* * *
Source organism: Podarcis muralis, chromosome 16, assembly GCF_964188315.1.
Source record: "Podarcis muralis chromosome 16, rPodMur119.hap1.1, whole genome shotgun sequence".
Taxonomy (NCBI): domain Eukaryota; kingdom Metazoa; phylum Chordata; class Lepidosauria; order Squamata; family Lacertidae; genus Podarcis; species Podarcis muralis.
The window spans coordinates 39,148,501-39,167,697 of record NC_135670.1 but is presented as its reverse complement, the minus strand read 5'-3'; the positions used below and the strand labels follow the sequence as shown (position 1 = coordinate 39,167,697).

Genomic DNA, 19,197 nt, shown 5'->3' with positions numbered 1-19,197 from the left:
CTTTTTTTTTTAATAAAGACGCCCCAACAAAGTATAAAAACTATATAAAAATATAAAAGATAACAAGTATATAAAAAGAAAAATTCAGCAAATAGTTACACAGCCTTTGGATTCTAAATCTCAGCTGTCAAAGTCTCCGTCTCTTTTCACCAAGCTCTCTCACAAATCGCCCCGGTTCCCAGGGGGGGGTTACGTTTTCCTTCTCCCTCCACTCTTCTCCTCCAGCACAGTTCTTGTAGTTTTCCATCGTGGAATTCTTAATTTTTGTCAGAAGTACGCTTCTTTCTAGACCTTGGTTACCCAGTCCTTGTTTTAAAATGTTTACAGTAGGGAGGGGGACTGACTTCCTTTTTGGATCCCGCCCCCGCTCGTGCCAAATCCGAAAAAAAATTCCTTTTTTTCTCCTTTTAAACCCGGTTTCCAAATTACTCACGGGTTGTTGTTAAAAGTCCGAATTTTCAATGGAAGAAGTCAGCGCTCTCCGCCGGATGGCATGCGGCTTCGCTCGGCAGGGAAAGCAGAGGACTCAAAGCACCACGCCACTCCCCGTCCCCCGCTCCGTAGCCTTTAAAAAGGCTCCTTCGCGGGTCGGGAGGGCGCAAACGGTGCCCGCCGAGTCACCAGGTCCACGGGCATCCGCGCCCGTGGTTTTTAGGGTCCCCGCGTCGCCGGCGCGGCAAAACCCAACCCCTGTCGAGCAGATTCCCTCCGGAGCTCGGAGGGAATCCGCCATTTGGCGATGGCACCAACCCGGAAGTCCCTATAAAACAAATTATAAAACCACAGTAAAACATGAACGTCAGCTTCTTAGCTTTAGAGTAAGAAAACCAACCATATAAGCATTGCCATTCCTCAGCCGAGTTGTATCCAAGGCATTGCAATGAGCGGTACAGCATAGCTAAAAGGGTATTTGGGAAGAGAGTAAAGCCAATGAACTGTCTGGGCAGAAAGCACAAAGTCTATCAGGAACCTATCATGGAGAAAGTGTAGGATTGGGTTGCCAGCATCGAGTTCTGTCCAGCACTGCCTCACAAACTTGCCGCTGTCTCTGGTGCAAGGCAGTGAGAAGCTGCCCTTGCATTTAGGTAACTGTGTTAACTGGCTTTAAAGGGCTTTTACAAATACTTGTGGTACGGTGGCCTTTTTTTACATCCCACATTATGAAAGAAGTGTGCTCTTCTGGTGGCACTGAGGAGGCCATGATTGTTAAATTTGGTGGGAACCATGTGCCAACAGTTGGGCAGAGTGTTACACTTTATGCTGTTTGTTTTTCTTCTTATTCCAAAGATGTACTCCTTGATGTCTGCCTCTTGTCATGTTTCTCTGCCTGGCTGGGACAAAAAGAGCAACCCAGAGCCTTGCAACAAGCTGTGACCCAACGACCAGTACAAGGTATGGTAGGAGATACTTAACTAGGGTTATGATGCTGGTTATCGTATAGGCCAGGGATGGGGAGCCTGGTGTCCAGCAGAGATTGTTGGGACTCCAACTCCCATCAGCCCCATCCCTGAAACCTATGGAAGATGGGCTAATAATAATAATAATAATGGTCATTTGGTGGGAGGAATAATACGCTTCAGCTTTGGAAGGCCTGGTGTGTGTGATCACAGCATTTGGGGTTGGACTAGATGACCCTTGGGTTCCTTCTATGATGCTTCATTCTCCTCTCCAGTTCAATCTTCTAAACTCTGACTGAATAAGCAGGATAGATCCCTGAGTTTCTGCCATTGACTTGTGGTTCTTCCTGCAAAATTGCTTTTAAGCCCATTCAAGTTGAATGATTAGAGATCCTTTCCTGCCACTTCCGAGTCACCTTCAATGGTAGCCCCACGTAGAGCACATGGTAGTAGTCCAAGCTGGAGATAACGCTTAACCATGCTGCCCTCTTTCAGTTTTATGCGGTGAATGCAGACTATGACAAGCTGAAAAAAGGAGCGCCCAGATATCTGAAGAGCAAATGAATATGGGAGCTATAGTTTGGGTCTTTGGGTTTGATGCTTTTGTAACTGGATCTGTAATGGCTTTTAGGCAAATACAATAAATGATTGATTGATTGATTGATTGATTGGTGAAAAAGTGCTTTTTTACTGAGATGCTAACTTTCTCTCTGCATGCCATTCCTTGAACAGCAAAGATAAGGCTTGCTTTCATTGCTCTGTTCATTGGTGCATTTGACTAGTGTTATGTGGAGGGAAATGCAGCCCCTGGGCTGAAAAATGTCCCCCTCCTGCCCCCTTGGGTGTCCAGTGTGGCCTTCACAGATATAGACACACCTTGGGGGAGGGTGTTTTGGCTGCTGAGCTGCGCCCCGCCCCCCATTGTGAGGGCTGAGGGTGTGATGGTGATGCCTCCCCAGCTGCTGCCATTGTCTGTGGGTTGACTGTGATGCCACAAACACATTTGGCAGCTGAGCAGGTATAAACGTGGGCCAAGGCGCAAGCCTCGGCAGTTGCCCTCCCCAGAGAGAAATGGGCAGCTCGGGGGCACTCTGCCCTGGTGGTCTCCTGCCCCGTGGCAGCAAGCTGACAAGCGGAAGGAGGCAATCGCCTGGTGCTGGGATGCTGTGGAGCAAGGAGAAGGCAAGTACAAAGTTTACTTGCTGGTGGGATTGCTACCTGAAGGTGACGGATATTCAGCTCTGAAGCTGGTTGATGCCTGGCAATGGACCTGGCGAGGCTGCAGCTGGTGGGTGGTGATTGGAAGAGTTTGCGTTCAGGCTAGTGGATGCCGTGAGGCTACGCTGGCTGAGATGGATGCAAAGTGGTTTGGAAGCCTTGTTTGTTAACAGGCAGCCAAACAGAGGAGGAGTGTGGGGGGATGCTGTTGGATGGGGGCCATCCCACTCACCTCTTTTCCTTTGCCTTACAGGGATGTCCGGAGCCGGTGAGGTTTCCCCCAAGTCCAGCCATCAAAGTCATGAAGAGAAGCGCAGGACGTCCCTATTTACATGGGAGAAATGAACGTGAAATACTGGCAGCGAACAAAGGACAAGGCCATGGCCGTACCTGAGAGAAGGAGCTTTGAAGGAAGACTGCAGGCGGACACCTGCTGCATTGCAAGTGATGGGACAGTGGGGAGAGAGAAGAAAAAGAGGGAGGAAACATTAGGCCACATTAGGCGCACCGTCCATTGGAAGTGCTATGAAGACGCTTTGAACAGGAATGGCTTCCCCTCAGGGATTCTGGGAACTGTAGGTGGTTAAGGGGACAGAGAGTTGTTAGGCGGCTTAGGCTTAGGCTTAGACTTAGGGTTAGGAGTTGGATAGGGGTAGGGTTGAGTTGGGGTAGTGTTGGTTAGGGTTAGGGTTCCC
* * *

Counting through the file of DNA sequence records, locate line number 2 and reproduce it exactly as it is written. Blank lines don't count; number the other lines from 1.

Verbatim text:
Source record: "Podarcis muralis chromosome 16, rPodMur119.hap1.1, whole genome shotgun sequence".